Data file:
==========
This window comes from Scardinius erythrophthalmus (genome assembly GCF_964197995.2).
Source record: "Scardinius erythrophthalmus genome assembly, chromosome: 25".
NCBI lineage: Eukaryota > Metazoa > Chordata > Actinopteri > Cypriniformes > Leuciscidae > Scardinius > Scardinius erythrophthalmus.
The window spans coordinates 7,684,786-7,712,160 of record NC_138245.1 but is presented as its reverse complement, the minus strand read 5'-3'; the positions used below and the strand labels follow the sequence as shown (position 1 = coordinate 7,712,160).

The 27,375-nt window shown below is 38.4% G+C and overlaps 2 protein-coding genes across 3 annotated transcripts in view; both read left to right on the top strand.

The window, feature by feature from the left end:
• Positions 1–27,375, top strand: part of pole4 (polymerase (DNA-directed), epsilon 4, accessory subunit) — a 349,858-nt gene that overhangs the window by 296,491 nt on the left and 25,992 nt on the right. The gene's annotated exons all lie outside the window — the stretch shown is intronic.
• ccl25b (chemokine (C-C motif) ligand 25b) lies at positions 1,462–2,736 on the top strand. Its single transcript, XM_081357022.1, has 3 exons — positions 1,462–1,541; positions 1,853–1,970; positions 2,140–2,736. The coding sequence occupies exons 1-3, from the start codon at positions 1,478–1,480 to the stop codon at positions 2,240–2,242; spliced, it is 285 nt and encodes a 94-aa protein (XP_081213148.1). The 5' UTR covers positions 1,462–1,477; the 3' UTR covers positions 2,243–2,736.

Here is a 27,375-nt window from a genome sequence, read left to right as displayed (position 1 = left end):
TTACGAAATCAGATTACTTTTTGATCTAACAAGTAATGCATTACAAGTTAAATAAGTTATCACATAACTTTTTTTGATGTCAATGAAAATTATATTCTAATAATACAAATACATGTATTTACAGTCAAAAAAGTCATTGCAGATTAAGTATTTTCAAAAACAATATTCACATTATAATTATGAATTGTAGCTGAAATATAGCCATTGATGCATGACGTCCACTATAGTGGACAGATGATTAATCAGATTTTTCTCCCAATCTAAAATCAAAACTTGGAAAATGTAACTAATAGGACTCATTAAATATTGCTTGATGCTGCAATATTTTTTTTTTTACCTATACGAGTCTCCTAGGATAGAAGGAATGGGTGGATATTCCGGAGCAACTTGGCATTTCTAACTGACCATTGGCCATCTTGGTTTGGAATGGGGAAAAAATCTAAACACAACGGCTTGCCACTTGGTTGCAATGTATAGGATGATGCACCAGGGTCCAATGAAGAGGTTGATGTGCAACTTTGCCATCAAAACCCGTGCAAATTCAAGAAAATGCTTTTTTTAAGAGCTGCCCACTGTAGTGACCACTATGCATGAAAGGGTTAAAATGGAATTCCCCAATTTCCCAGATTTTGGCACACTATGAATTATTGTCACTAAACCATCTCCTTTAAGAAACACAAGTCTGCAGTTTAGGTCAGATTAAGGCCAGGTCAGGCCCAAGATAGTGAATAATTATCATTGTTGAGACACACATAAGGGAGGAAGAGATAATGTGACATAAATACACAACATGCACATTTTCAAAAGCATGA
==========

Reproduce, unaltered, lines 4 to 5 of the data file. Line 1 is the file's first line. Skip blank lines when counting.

The window spans coordinates 7,684,786-7,712,160 of record NC_138245.1 but is presented as its reverse complement, the minus strand read 5'-3'; the positions used below and the strand labels follow the sequence as shown (position 1 = coordinate 7,712,160).

The 27,375-nt window shown below is 38.4% G+C and overlaps 2 protein-coding genes across 3 annotated transcripts in view; both read left to right on the top strand.